20. 20. The crane operator is generally responsible for thesafety of the operation as soon as the load is liftedclear of the ground. Whenever there is reasonablecause to believe that the lift may be dangerous orunsafe, the operator must refuse to proceed untilthe concern has been reported to thesupervisor, any hazard has been corrected, andsafe conditions have been confirmed.
  21. 21. Main Causes of WorkerDeaths, by Frequency• Electrocutions• Struck by craneload• Crane collapse• Struck by fallingboom/jib
  22. 22. Why Workers Died25%10%13%52%1992-2006Operating CraneOtherWorker on foot touching craneWorker on foot touching/ guidingload cablesNUMBER OF DEATHS: 157Overhead Power Line Electrocutions
  23. 23. Why Workers Died14%32%7%15%32%1992-2006Flagging/ directing/ guidingLoading/ unloadingOperating CraneOther crane-related workWorker not involved with craneNumber of deaths: 132Struck By Crane Loads
  24. 24. Why Worker Died12%9%14%15%50%1992-2006OverloadingCrane load/ boom shiftedCrane cables/ rigging/ stabilizersbrokeUneven/ unstable or icy surfaceOther/ unknown causesCrane CollapsesNumber of Collapses: 81Number of Deaths: 89
  25. 25. Why Workers Died56%22%13%9%1992-2006Dismantling boomOtherBoom/ boom cable brokeLengthening boomNumber of Deaths: 64Struck by Falling Booms/Jibs
  27. 27. HUMAN ERROR IS THE MOSTCOMMON CAUSE OF CRANEACCIDENTSIt is imperative that all workers who prepare, use, andwork with or around hoisting and rigging equipmentare well trained in both safety and operatingprocedures.
  28. 28. Top Hoisting and Rigging Hazards & Causes ofAccident• Load Weight unknown• Exceeding capacity of equipment• Defective equipment• Weather- high winds• Visibility• Powerlines #1 cause of fatalities• Improperly rigged load• Uncontrolled motion• Overloading landing area• Load not blocked when landed• Pinch Points• Poor Planning• Lack of training and instruction
  29. 29. The single most important precautions in rigging and hoisting isto determine load weight before attempting any liftDETERMINING LOAD WEIGHTSThis information can be obtained through• Shipping papers• Design plans• Catalogue data• Manufacture’s specificationsWhen the above information is not available contractors will need to calculate the loadweight.Good references for helping you determine load weights are the following:• Hoisting and Rigging Safety Manual• Rigger’s Pocket GuideBoth are available through the IHSA or our office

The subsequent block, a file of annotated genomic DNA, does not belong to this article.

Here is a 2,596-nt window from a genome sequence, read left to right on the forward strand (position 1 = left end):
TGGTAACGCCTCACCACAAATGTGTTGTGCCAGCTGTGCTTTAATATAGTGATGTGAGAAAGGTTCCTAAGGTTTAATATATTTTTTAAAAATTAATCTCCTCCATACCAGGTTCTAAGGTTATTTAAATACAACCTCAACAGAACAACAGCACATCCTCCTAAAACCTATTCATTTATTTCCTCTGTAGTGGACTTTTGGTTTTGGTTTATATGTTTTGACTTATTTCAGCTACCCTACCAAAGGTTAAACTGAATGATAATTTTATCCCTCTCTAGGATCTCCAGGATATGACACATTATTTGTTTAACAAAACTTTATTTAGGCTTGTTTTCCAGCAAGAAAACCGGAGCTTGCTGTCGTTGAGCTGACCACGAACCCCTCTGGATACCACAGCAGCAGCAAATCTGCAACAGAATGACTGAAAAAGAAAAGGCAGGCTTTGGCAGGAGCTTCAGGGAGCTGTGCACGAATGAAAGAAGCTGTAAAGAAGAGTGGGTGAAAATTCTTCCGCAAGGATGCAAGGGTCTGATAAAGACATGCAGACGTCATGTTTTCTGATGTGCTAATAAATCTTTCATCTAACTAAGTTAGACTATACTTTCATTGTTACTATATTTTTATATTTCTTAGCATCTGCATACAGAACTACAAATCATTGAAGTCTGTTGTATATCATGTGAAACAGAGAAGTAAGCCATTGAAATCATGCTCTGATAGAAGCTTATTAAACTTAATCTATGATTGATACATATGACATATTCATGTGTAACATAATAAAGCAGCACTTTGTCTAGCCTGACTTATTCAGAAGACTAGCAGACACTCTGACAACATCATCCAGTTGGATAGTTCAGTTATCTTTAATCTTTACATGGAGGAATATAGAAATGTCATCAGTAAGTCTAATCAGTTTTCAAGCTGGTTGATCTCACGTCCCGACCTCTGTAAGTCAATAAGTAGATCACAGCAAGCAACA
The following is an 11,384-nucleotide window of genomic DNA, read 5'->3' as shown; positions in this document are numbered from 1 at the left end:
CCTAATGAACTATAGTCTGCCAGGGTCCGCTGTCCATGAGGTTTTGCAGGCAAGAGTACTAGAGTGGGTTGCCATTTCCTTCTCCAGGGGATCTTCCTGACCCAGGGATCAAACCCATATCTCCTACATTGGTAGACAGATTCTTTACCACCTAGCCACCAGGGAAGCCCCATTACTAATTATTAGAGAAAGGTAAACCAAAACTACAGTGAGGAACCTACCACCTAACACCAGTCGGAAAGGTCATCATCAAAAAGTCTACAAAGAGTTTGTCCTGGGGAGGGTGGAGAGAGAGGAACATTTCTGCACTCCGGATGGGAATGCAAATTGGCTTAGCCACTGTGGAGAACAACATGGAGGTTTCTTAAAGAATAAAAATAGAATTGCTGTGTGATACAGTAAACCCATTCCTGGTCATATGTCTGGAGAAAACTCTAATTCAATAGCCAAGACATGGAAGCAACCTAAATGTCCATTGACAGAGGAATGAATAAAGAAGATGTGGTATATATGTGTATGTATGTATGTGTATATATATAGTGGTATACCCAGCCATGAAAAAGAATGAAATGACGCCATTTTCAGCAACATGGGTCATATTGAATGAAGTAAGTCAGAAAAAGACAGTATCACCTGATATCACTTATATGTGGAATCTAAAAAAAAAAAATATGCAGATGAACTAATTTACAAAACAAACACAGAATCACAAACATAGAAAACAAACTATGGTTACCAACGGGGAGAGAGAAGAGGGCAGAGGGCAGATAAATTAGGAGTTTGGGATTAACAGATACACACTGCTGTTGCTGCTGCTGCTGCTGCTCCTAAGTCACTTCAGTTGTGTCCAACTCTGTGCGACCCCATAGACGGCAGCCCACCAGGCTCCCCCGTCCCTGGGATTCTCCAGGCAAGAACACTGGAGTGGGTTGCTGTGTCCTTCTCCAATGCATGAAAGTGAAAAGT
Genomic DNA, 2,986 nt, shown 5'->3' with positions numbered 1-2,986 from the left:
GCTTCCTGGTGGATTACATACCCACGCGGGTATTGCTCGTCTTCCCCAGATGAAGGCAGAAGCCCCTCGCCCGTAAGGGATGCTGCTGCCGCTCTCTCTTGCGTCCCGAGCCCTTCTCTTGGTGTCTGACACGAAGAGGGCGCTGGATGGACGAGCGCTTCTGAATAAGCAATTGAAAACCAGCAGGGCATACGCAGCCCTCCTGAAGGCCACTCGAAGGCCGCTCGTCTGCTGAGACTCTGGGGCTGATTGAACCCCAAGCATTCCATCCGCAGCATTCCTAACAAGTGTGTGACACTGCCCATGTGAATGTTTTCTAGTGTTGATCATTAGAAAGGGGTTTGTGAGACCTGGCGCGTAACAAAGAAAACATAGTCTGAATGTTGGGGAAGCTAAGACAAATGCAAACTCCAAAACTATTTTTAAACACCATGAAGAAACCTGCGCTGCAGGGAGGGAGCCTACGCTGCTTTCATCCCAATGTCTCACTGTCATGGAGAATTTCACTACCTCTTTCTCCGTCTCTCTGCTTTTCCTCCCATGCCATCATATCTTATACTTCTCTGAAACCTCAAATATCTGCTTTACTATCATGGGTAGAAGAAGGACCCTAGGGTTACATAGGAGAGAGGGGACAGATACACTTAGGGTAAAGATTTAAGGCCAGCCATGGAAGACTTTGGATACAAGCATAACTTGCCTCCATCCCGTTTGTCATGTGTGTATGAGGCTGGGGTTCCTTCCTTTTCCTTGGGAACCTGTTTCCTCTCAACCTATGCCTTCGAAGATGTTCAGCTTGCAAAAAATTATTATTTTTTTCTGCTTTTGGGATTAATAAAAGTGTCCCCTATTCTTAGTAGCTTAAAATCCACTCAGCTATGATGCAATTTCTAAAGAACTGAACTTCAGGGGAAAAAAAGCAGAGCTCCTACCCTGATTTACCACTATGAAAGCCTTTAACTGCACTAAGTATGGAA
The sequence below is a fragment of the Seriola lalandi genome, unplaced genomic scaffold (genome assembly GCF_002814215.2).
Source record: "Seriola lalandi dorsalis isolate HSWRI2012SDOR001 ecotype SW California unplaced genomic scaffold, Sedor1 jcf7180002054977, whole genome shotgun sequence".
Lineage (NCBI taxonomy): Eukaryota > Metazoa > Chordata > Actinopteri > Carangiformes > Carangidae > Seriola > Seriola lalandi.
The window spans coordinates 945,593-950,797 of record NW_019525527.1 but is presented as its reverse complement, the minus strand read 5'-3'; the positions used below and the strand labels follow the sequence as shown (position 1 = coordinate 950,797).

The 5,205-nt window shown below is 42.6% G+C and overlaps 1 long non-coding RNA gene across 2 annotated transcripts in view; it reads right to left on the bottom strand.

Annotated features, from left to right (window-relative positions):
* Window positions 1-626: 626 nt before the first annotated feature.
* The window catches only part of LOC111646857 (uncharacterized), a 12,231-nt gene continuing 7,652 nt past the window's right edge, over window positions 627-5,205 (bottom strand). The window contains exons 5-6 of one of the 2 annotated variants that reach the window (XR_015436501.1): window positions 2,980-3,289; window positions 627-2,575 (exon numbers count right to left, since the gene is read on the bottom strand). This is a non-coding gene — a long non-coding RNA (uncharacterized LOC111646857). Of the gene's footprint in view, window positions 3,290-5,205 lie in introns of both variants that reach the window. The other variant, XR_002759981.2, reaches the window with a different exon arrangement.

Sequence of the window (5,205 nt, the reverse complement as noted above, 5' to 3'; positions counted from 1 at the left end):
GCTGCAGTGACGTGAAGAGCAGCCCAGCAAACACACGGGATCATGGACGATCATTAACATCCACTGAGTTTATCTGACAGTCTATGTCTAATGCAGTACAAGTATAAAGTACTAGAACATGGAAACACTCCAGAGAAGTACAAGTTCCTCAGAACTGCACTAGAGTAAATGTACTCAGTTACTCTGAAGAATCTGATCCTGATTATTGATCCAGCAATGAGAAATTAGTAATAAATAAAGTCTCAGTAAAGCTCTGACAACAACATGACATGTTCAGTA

30. 30. EXAMPLE: CALCULATING WEIGHTSOLID STEEL CYLINDER5 FTVolume = π r² x h= 3.14 x r x r x lengthWeight= 3.14 x r x r x L x unit weight (foundin the hoisting and rigging manual & rigger’s pocketguide)= 3.14 x 2.5’ x 2.5’ x 15’ x 490 (weightof steel)= 144, 243.75lbs
  31. 31. EXAMPLE: CALCULATING WEIGHT6” diaWall thickness3/8”Circumference= d= 3.14 x .5 ft. = 1.57ftArea= Circumference x length= 1.57 x 21= 32.97Weight= area x wall thickness x unit weight= 32.97 x 3/8” x 40lbs (weight of steel plate/ sq”)= 494.55 lbs
  32. 32. LOAD RATING CHARTSOperators are trained to NEVER exceed their cranes manufacturer’s load ratings. Thestipulations noted in these charts must always be observed.Ratings noted in these charts are based on a number of conditions such ashydraulic, mechanical, structural, and/ or stability.All our cranes are equipped with safe load indicators which are designed to alert ouroperators if the lift is exceeding the safe operating range of the crane. Our operators willrefuse to conduct a lift that exceed their rated charts.
  33. 33. DEFECTIVE EQUIPMENTDefective equipment can be extremely dangerous. Malfunctions or defects onequipment that go uncorrected for long periods of time can create enormous hazards..Routine maintenance is essentially important for the safety of everyone working withand around heavy equipment. Canadian Crane has a rigorous routine maintenanceprogram to help ensure our equipment runs effectively and efficiently on all ourcontractors job sites. All our operators are required to complete daily crane logs thatare available on-site for contractors to review. We have deficiency lists that operatorscomplete weekly and every crane is serviced bi-weekly. We also hire professionalengineers annual to certify all our cranes to ensure its structural integrity.